A Very Different Olympic Games Part 2
Editor’s Note: This is part two of Carlo D’Este’s article on the 1912 Summer Olympics in Stockholm. Please click here to view Part 1: A Very Different Olympic Games.
When Lieutenant George S. Patton arrived in Stockholm, Sweden in July 1912 to compete in the modern pentathlon he had had very little time to train. What time was available for training was mostly aboard the ship that brought him across the Atlantic, hardly an ideal venue for preparing an Olympic athlete for competition.
Besides Patton, there were forty-two other contestants in the pentathlon event, eight of whom were Swedish officers. Patton was the only American entered to actually participate. The day before the games opened Patton had ill-advisedly rested instead of engaging in some form of workout to keep himself loose, and had only practiced pistol shooting, firing a near perfect score (197 of 200), which boded well for the first day’s competition. However, he was restless and apprehensive, and barely slept the night before, in part due to the long summer days which brought scarcely an hour of darkness in high summer.
Nevertheless, Patton did poorly. He had shot well enough, and might have stood high in the pistol competition, but the oft-related tale is that one of his bullet holes could not be located in the target. It was thought that perhaps it had passed through the same hole from a previous round, and his generous Swedish competitors insisted this obviously must have been the case, but the missing bullet could not be located.
Consequently, the judges were obliged to penalize Patton ten points, and he wound up a dismal twenty-first. Beatrice blamed herself for his poor showing, later telling her daughter that, “her Georgie could not have failed on his own,” and if she had taken him back to their hotel earlier he would have won, a chivalrous gesture but hardly a probable reason. The tale of the so-called “lost round” is apocryphal. In reality, not one but two of Patton’s rounds missed the target, thus making it impossible for him to have won or even placed high in the pistol competition.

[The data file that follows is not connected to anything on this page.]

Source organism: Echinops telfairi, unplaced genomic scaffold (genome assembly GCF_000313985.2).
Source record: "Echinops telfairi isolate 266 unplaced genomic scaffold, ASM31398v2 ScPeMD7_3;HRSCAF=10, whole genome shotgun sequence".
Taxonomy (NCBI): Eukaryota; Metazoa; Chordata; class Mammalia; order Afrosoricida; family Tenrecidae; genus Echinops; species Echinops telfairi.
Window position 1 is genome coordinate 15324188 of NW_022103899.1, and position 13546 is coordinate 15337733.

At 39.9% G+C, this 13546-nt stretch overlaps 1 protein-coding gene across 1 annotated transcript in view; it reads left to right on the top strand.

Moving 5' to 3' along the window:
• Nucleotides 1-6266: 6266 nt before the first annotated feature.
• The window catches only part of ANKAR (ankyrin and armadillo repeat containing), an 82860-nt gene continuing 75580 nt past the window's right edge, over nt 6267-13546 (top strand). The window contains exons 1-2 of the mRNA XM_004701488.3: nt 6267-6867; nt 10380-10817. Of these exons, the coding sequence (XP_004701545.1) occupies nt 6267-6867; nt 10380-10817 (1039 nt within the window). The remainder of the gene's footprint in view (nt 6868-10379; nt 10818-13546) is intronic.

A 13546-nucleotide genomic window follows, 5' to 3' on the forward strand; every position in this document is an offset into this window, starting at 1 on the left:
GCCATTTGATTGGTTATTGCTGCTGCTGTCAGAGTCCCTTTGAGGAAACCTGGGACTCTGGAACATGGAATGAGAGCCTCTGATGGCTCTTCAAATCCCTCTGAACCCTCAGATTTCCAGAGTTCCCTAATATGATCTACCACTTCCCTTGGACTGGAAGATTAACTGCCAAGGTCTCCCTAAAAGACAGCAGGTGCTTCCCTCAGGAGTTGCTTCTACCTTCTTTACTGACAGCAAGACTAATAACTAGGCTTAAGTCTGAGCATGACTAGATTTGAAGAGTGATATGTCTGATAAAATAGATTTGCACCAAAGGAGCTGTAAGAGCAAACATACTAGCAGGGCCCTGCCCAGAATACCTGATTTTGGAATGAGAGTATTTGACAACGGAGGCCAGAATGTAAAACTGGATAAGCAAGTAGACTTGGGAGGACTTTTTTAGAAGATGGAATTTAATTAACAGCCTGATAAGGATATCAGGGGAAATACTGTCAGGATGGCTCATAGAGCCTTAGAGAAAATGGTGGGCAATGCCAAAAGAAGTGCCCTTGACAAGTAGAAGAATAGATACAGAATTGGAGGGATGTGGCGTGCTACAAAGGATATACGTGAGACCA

On Day Two the number of competitors had dropped to thirty-seven. Patton did well in the 300-meter swimming event, finishing a very respectable sixth, although he was so exhausted at the finish that he had to be helped from the pool with a boat hook. The third and fourth days were devoted to fencing on the courts of the Royal Swedish Tennis Club in which Patton finished third of the remaining twenty-nine. The event was perhaps the most demanding of the five pentathlon events and required each man to fence with a dueling rapier that weighed nearly one and one-half pounds for three touches against every other competitor. Patton had good reason to be pleased with himself. “I was fortunate enough to give the French victor, Lieutenant Mas de la Tree, the only defeat he had.”
Patton’s pugnacious, slashing, give-no-quarter, attacking style easily made him a crowd favorite but tactically often left him vulnerable to the finesse of his competitors, most of whom were far more experienced. Remarkably, of the twenty-nine opponents he met, Patton defeated twenty. It was a noteworthy achievement, especially for an American of limited experience who had never been tutored by a world-class teacher.
Patton’s offensive-mindedness with the sword was a harbinger of his future generalship on the battlefield. Throughout his career a disdain for defense was a Patton trademark. To attack was to succeed; to defend was to invite defeat. In 1912, barely three years out of West Point, George S. Patton attacked the pentathlon as later he would the German Army in World War II.
Now, only two events remained and, except for his disastrous placement in the pistol shoot, Patton would have been in bona fide contention for a medal. His chances were greatly enhanced by another third-place finish in his best event, the 5,000-meter steeplechase, where, on a borrowed Swedish cavalry horse, Patton and two Swedes registered a perfect score over the formidable course. The winners were then determined by the best time and Patton’s third place finish could only have been accomplished by a rider of championship caliber.